Over the last year or so the EAT has been grappling with the question of whether tribunals can apportion compensation between different respondents to a discrimination claim – for example between an employer and an individual employee accused of discrimination. In London Borough of Hackney v Sivanandan the Court of Appeal confirmed that there is no such power and that respondents are jointly and severally liable for any compensation awarded.
Hackney provided funding to an organisation called Hackney Action for Racial Equality (HARE). Alongside HARE employees, one of Hackney's employees sat on an interview panel that was found to have victimised the claimant. The claimant was awarded around £421,000 in compensation. In accordance with standard practice at that time, the Hackney employee (for whose actions Hackney was vicariously liable) was ordered to pay £1,250 plus interest. However, as HARE had by this time disbanded, the claimant tried to recover the remainder of the compensation award from Hackney. Hackney argued that its liability could not be greater than that of the employee for which it was vicariously liable.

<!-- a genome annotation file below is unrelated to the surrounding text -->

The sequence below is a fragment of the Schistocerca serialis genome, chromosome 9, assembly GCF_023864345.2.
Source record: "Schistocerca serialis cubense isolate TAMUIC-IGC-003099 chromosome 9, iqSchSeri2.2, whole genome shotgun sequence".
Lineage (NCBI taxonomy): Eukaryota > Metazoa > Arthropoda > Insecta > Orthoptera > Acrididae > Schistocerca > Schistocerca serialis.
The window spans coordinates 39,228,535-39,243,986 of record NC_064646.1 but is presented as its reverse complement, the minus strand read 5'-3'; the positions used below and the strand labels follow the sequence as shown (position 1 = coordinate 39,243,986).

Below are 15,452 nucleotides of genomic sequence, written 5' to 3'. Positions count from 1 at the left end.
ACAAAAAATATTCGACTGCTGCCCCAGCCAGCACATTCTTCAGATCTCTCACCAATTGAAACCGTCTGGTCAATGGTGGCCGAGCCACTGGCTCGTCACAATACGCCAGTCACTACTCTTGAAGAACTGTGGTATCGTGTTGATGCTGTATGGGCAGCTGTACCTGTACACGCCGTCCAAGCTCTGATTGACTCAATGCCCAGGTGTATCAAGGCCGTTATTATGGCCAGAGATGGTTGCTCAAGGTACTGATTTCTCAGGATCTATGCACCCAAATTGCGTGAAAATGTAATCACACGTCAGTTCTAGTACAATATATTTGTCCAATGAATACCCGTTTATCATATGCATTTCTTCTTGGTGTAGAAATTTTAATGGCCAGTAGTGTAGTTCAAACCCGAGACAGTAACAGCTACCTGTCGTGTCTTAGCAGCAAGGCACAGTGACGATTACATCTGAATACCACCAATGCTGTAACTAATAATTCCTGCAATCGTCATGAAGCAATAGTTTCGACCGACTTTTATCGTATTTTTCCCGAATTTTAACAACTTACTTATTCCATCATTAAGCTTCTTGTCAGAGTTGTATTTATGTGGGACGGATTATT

The Court of Appeal confirmed the EAT's decision that tribunals do not have power to apportion liability between respondents who are found to have discriminated. This meant that Hackney was liable to the claimant for the full compensation award, despite the fact that its employee's "share" of the compensation had been assessed at a much lower level. Apportioning the employee's share in this way had been an error, and did not affect the liability of the other parties to the claim.
The decision may mean that we see an increase in the number of discrimination claims being brought against more than one respondent. This would give claimants a choice of which respondent to pursue for payment of any award.